what caused the dust bowl

Topics: Experiment, Blind experiment Pages: 9 (3575 words) Published: August 13, 2014
Biology Honors 12

Part II. Scientific Method: Controlled Variables

There are many different types of experimental procedures that can present the experimenter with problems that must be solved before reliable data can be collected. One such problem presents itself when many variables affect the dependent variable. For example, you want to determine the best method for studying for a test. You have taken many tests and have an idea that making note cards before a test will help you get a good grade. You pose a question, “Will using note cards help me get a good grade on tests?” You set up a test in which you use note cards for one test (experimental group) and plan to take the next test without note cards (control group). Your independent and experimental variable will be the note cards, the dependent variable will be the grade you get on the test.

Immediately, you see the problems. What if one test is a math test (hard) and the other is a health test (nobrainer)? What if you have time to study for one test and don‟t have the time to study for the other test? What if you are feeling great the day you take one test and feel lousy the day you take the next test? All of these differences are variables that can affect the dependent variable (your grade). You need a way to control these variables so that you can be sure that any differences between the data in the control group and the experimental group is caused by the experimental variable alone.

Controlled variable -variables that can affect the dependent variable. Controlled variables are „controlled‟ by the experimenter. They are held same between both the control group and the experimental group so that the only variable that is different between the two groups is the experimental variable. Once you recognize what variables you need to control, you can set up your experiment. You use note cards for two different history tests. You plan to study 2 hours for each test. You eat breakfast before each test and only use the data from a test if you feel good. You are reducing the variables that may interfere with the reliability of your results. The only variable remaining is the use of note cards during one test. That is your experimental variable.

Independent and Dependent Variables
The graphs you just looked at are drawn using specific methods. For example, in the body mass vs. heart mass graph, the body mass is on the X, or horizontal axis and the heart mass is on the Y or vertical axis. Why did the experimenter do this? Couldn‟t the body mass have be graphed on the vertical axis and the heart mass on the horizontal axis? The answer lies in the identification of two different variables: Independent Variable- Independent variables may affect the data or the outcome of the experiment. In all experiments, the experimental variable is an independent variable. It is the factor in the experiment that the experimenter is most interested in. If there is only one independent variable (the experimental variable), it is graphed on the X-axis. If an experiment has an experimental variable and an additional independent variable, such as time, time would be graphed on the X axis, and the experimental variable is drawn as different lines on the graph. Keep in mind that in some experiments, time will be the experimental variable. Dependent Variable- The „d‟ in dependent stands for „data.‟ Don‟t be confused by the name „variable.‟ The dependent variable is simply the data collected during the experiment. The dependent variable is always graphed on the Y axis.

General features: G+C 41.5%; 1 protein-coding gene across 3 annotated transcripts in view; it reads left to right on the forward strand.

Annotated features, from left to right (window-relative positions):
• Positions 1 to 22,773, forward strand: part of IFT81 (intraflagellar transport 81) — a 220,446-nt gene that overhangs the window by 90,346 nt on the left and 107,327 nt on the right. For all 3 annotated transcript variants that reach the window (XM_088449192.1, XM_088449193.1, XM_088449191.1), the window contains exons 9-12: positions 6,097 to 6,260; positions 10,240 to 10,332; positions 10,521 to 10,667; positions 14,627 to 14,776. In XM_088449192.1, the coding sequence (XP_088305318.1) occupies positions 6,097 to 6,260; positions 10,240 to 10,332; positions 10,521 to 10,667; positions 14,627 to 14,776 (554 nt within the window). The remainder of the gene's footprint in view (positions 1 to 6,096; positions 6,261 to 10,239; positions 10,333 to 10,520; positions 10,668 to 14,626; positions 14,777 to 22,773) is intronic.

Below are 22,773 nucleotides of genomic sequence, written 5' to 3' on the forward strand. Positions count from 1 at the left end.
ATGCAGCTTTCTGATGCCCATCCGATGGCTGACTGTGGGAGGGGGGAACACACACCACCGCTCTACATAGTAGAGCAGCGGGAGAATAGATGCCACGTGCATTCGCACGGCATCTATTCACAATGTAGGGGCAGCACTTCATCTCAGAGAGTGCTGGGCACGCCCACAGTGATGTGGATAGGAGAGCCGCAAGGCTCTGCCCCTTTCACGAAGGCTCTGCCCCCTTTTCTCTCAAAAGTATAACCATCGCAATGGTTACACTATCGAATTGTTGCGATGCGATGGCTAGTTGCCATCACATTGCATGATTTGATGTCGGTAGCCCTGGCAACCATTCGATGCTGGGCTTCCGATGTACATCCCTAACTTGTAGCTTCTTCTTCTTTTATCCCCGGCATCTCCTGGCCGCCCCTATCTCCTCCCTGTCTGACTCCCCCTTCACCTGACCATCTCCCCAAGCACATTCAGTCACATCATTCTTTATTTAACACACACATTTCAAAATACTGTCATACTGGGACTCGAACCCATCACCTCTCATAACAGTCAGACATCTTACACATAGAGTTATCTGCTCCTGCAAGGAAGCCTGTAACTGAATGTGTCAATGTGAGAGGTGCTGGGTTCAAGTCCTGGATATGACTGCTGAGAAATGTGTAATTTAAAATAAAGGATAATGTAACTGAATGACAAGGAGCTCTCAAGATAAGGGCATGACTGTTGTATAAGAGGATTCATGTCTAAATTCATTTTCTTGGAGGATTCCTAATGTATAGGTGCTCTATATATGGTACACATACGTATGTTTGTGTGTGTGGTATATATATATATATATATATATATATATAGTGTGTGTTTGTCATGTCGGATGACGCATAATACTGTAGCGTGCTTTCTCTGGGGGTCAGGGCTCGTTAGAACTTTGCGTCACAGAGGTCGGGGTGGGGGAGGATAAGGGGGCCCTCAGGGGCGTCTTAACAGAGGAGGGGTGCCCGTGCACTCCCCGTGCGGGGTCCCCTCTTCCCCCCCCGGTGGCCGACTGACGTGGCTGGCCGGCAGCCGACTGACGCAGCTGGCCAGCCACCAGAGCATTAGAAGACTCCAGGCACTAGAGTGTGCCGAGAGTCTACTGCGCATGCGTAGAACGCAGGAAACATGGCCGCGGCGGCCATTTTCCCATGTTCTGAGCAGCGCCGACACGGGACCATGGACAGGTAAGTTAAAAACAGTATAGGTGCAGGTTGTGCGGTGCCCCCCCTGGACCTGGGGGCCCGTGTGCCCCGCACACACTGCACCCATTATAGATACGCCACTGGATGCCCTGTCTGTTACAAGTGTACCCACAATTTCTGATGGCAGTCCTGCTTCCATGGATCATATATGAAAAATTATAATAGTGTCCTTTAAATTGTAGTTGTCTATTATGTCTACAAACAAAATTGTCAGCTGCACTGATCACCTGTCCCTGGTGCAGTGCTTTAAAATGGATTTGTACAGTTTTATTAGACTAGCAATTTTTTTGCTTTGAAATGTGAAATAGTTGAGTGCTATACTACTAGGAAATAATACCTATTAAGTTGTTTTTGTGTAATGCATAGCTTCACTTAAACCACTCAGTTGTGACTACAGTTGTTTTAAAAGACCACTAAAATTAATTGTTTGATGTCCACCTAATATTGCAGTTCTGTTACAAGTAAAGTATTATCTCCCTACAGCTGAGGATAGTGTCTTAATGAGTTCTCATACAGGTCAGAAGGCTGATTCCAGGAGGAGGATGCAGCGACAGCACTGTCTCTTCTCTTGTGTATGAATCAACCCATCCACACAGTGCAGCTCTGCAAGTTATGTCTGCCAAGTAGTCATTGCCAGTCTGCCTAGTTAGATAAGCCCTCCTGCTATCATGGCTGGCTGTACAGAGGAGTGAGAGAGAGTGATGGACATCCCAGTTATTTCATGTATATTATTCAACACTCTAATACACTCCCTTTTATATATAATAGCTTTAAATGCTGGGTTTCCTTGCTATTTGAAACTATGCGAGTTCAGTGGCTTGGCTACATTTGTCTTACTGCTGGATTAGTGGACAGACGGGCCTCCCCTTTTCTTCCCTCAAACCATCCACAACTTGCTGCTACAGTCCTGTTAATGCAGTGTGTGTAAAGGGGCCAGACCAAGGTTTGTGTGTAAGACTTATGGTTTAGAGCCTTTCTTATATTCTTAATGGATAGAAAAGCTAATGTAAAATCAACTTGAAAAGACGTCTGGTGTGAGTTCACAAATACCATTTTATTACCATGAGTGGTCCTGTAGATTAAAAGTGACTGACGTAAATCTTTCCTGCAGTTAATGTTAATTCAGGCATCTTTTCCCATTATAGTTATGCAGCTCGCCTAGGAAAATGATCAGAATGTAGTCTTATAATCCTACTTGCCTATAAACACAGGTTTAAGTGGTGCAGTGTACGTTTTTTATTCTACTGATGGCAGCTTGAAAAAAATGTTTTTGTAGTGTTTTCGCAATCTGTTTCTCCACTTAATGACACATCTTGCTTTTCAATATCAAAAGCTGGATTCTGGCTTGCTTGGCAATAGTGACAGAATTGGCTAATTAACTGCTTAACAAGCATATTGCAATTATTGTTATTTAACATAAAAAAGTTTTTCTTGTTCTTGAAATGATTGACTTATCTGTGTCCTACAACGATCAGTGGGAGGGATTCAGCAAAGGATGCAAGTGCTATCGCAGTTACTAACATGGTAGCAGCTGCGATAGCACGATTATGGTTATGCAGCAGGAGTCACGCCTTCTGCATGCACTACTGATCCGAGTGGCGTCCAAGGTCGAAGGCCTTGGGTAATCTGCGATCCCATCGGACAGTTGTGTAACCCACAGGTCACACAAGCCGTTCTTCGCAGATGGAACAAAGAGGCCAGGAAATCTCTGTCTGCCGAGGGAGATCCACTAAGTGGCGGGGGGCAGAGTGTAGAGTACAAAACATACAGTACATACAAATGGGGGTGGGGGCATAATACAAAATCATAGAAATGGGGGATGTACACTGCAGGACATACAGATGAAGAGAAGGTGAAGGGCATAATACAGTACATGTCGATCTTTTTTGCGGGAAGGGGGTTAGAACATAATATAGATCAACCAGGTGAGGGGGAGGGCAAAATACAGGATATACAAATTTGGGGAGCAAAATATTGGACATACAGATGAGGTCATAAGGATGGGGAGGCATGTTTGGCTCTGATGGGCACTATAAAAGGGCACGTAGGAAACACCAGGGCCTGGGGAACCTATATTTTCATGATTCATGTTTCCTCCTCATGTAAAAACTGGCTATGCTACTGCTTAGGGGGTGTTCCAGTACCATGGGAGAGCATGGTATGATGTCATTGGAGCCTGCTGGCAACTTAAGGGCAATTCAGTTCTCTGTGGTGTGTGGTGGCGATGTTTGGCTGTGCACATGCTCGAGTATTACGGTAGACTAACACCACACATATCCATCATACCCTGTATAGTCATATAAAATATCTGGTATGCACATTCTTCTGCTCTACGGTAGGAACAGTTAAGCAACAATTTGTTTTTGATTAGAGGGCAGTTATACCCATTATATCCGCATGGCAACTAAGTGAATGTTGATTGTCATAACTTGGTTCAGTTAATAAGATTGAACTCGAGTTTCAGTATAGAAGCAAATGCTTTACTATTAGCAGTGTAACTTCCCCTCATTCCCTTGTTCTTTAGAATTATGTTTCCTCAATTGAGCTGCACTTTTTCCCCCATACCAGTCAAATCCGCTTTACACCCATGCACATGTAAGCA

Knowing this, you can understand why the experimenter graphed the body/heart data the way he did. The prediction statement indicated that the size of the heart was dependent on the size of the organism, not that the size of the body was dependent on the size of the heart! The heart mass is therefore the dependent variable and the body mass is the independent variable.

The second graph with the oxygen uptake by lungs and...
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